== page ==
Canopy South — Accommodating Population Growth

What Kind of Housing is Being Built to Accommodate Nashville’s Growing Population?

As Nashville’s neighborhoods scramble to make room for the city’s growing popularity and resulting population boom, many real estate investors, developers, architects, and city planners are wondering what this means for the character and aesthetics of our neighborhoods. The Nashville MSA is on pace to reach 1.9 million residents in September and to accommodate this population milestone, our housing stock is being transformed house by house, block by block, neighborhood by neighborhood. It’s no surprise that Nashville is one of the best cities for real estate investing.

Nashville’s population has increased steadily over the past five years and is one of the fastest growing cities in the nation, behind Austin, Raleigh, and Denver. On May 1, the Getahn Ward noted in The Tennessean that “At the Nashville Area Chamber of Commerce, Vice President of Research Garrett Harper cites a rate of 71 people per day as the most recent figure based on last year's net growth of more than 26,062 people moving in and out of the Nashville region. Add the number of people born or who died here and that number would increase to nearly 100 a day.”

The Changing Landscapes of Nashville Neighborhoods

Luxury Apartment Communities

To accommodate this new population density, John Cannon, a commercial real estate manager for Pinnacle Financial Partners predicts that our real estate market will soon absorb new residents and will begin laying the foundation for a future influx of new Nashvillians. In February he wrote, “The number of new apartments built or being built in Nashville is stunning. As of late last year, there were some 12,000 apartment units under construction both in the urban core and in suburban areas. With that many units set to be delivered in a compact time frame, we can’t avoid some level of temporary oversupply. That will lead to some short-term softness in the market” (The Tennessean).

While many of these new complexes are offering up to three month’s free rent to attract tenants, Cannon predicts that these incentives won’t be around for long and that the new apartments and multi-family developments are on the horizon.

The recently completed Cleo Apartments in East Nashville boasts 291 units and offers its residents “Resort style luxury in an unpretentious setting” and is wooing potential renters with two month’s free rent, outdoor entertainment spaces featuring TVs, a fireplace and a Bocce court, a “resort worthy pool”, a 24-hour athletic club, and a concierge fitness program.

Apartment communities like the Cleo or The Cadence target young, upwardly mobile professionals looking for an exclusive, convenient, and convivial environment. Often, these communities function as a small city-within-a-city with on-site restaurants and attractive retail options.

Horizontal Property Regimes

In many highly desirable Nashville neighborhoods like the Nations or Sylvan Park, older single-family homes are being torn down to accommodate two units on one lot. Often these homes have shared common spaces and driveways. These modern homes, also known as A/B houses, are typically well-appointed, carefully designed, and are built to accommodate the city’s population surge.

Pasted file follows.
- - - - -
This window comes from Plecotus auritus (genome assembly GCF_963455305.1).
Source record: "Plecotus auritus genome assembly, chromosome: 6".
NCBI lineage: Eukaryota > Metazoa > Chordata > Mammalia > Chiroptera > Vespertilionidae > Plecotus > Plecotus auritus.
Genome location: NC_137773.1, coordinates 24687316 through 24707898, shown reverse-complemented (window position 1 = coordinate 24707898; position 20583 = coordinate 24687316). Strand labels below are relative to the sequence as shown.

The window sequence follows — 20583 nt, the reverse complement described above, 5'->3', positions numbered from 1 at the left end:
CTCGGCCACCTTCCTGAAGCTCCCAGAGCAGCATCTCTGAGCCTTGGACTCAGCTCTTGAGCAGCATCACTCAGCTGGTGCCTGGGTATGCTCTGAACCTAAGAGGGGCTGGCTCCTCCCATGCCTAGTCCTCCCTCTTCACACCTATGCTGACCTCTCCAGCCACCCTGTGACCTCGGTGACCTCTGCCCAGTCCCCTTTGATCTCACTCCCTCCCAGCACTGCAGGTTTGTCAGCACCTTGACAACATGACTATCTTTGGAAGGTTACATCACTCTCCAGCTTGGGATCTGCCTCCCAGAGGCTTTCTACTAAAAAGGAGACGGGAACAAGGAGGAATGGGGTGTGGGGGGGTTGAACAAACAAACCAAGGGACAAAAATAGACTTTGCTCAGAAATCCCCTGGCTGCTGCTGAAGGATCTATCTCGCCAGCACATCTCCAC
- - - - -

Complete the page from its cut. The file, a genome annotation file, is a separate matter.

These horizontal property regimes are essentially mini-subdivisions and operate much like a traditional condo association.

Tall and Skinnies

While many “Tall and Skinnies” may also be classified as a horizontal property regime, they deserve some individual attention. These structures are one of the primary ways in which real estate developers have responded to current demand. Tall and skinny homes often appeal to young professionals, working families, and retirees looking to simplify their lifestyle and who seek the convenience of living and working near Nashville’s urban center.

Tall and Skinnies are polarizing, to be sure. Some love them, some hate them. While many early examples of these tall, skinny structures (usually two to four stories with a 1:2 height to width ratio) were reviled by long-time residents as shoddily-constructed “eyesores,” the movement is starting to mature. Today, architects and developers are increasingly committed to cooperating with neighborhood associations and city council representatives and are heeding historical overlays. Thankfully, many real estate developers are partnering with reputable architects to erect striking, modern homes that are respectful to neighboring properties.

In an opinion piece for Nashville Post, Architect David Grisham, co-founder of Aesh Design — a firm that advocates for accessible and responsible design — makes a compelling plea to developers to respect the inherent beauty of Nashville’s neighborhoods, “The market must evolve past the ‘quantity over quality’ mindset to embrace a ‘less is more’ mantra to facilitate smart growth--factors other markets have neglected to date, and the results are glaring. So while a more dense, single-family option is needed, it doesn't have to be the equivalent of a tall non-fat skinny latte with caramel drizzle on top.

As Nashville continues to transition to urban housing, expect to see more apartment complexes, horizontal property regimes, multi-family homes, and urban row homes and townhouses being constructed throughout Nashville. But also expect the face of these homes and our neighborhoods to continue to evolve as well.

Be a part of the real estate renaissance, contact Canopy South Capital Management to learn how you can help fuel Nashville’s residential real estate market.

Horton Admin